Deepen Your Impact – What Seoul Taught My Soul


In just a minute, you will read and see more about deepening your impact when you facilitate groups. But first, take a tour of Seoul’s, South Korea, incredible depth via a few photos. Imagine what this country has been through and is going through. Breathe in the richness, depth, resilience, creativity of these people! Then, we’ll explore why some facilitators make all the difference in the world and others leave the group with perhaps a feel-good or reasonable experience but do not guide them to deep transformation and long-term impact.

The 2017 IAF Asia conference in Seoul this past weekend reminded me of what makes facilitation soulful work. Soulful work is the part that has lasting, deep impact both on the group and the individuals in the group.

We’ll use mostly photos from our pre-conference and concurrent sessions to illustrate some points about what to be sure to include in your facilitated workshops. If you follow these five points, it greatly enhances the opportunities for deep impact. Some of the photos were taken by Loh Teck Kwang (Singapore) and Yvonne Yam (Hong Kong), two of my co-facilitators.

Note: Some facilitators don’t yet have the skill, training or experience to execute. If you are not consistently creating the possibility for these deeper transformative moments, ask: “Why not? and, “What do I not possess or do to make them happen?”

1. Have People Speak in the First 5 Minutes

Sometimes we think have to tell them everything at the beginning – the context, agenda, objectives, the ground rules, parking lot, about your role and on and on… too much at one time will dull their minds, and decrease their interest and future participation.

Instead, consider doing an intro activity first with some easy but also one deeper question or activity. Look at what we had people do on entering the room in our pre-conference:

Or, here is what we did for our concurrent session. We asked them right away to write and post their name, country and years of experience facilitating. We used this information later to divide the small groups. up to include all levels of experience.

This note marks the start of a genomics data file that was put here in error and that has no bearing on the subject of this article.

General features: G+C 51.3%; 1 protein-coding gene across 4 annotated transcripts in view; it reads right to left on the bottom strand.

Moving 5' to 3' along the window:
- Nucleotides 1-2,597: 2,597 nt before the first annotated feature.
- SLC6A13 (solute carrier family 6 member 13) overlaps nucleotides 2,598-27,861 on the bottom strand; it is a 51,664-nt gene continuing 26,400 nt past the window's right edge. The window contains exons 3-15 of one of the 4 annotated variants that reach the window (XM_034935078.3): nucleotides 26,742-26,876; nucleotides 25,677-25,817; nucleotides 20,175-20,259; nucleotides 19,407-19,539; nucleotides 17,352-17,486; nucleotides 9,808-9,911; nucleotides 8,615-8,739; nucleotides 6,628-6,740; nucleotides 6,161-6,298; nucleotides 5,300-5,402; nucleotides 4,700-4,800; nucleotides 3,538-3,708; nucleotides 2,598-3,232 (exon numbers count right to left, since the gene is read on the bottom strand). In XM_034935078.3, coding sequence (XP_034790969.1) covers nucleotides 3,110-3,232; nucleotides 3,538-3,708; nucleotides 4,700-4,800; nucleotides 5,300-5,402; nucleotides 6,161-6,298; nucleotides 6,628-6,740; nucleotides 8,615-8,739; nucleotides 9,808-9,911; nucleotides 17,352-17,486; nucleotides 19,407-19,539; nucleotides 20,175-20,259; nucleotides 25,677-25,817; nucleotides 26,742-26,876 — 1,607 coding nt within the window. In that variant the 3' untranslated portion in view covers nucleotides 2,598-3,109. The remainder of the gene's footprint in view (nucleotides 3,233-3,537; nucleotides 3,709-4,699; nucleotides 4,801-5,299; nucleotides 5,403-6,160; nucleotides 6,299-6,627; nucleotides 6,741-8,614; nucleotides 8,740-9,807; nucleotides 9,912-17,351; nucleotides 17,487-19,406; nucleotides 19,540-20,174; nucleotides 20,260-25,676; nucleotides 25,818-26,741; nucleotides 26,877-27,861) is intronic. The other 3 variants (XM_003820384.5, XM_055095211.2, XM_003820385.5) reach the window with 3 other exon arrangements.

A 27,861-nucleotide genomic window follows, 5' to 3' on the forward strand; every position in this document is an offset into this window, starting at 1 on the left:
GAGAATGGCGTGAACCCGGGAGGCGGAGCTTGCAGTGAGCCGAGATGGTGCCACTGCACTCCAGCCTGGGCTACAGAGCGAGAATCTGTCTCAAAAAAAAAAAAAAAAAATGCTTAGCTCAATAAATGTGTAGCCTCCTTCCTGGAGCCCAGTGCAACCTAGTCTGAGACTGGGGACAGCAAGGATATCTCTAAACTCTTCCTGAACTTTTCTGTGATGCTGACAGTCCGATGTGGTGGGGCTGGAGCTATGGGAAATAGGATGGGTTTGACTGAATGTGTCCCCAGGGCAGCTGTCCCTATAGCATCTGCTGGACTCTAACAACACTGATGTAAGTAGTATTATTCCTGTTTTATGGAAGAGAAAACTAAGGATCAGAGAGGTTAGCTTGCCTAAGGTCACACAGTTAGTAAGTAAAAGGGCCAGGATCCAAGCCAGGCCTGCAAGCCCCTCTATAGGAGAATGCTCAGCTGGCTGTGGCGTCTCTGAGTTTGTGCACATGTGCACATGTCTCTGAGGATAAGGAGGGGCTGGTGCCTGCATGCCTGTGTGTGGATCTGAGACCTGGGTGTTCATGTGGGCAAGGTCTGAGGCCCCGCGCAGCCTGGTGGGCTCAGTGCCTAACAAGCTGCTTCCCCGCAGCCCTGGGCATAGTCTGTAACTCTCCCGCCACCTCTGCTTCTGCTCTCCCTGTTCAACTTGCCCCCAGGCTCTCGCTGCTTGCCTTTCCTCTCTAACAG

2. Warm Up the Group’s Thinking

First, allow people quiet time to do their own rough thinking and then test their thinking in the safety of a pair. Ideally, give them a chance to share something visually as well as verbally. This will make the sharing more concrete for everyone. It could be a metaphorical drawing or flow diagram they do ahead of time.

This is not their final thinking! Instead it is a time for ideas to be created and shared in the safety of small numbers. Sharing an idea or story outloud with someone’s good listening attention, emboldens the creator/ story teller to offer it to the whole group later. Likely the next version will be even richer and more useful!

3. Provide Co-Creation Time

Now you’ve warmed up their thinking with some relevant questions, ask them the REAL question. What do you really want them to answer? Then, have them co-create answers by e.g., writing on a flipchart in groups of 3-4.

Or, sit and invite everyone to answer the question first individually and then in a circle of 3 – 6. Get them to choose a scribe to record answers on half sheets or a flipchart.

4. Get THEM to Converge!

Converging could include reaching consensus, getting each person to summarize their best thinking, or helping the group choose what will work best for the current situation. In an idea generating session, once they have all participated in co-creating potential ideas, each small group must choose what is most important and align their thinking with the whole group. In other types of sessions, it might be in the form of a smaller list of recommendations, a summary statement or action plan as seen below. Not converging is failing to do what they engaged (hired) you to do! (Thanks to my co-assessor Tony Nash for that sobering thought). And, remember it is not YOUR job to converge at any point. You ask them to do it.

5. Encourage Drama in Sharing Outputs or Results

It is wonderful to celebrate the “outputs” of a group with some dramatic flare. It engages the soul. The laughter and story telling helps each group member “embody” their results or decisions. It fosters a spirit of “Si, Se Puede!” (Spanish for “Yes, We Can!” (Do this!) There will be more liklihood of transformation into the future with some simple 5-15 minute dramatic summaries because the results go into our long term memories.

And, of course, it is always wonderful to have the group’s products graphically depicted by a visual practitioner! This is another way to provide drama to the outputs. Our recorder was Tul Leland-u-tai, architect, visual story teller and columnist from Chiang Mai, Thailand. Thank-you Tul!

Finally, thanks to my co-facilitators Loh Teck Kwang, Peter Seah, Lyn Wong, Jackie Chang and Yvonne Yam from Singapore, Taiwan, and Hong Kong respectively and the combined 57 participants from Korea, Singapore, Taiwan, China, Indonesia, India, Japan, Finland, Hong Kong, Thailand, and USA.



Barbara MacKay

Barbara loves “everything facilitation”. She thinks BIG! She loves working with other facilitators around the globe to create transformational results for client groups. She loves teaching others how to do that. She loves presenting at global facilitator conferences. She loves certifying new professional facilitators. If you also love what process facilitation can do for the world, connect with her – virtually or in person. She believes facilitation processes, used well, will provide the roadmap to a more just and sustainable world.

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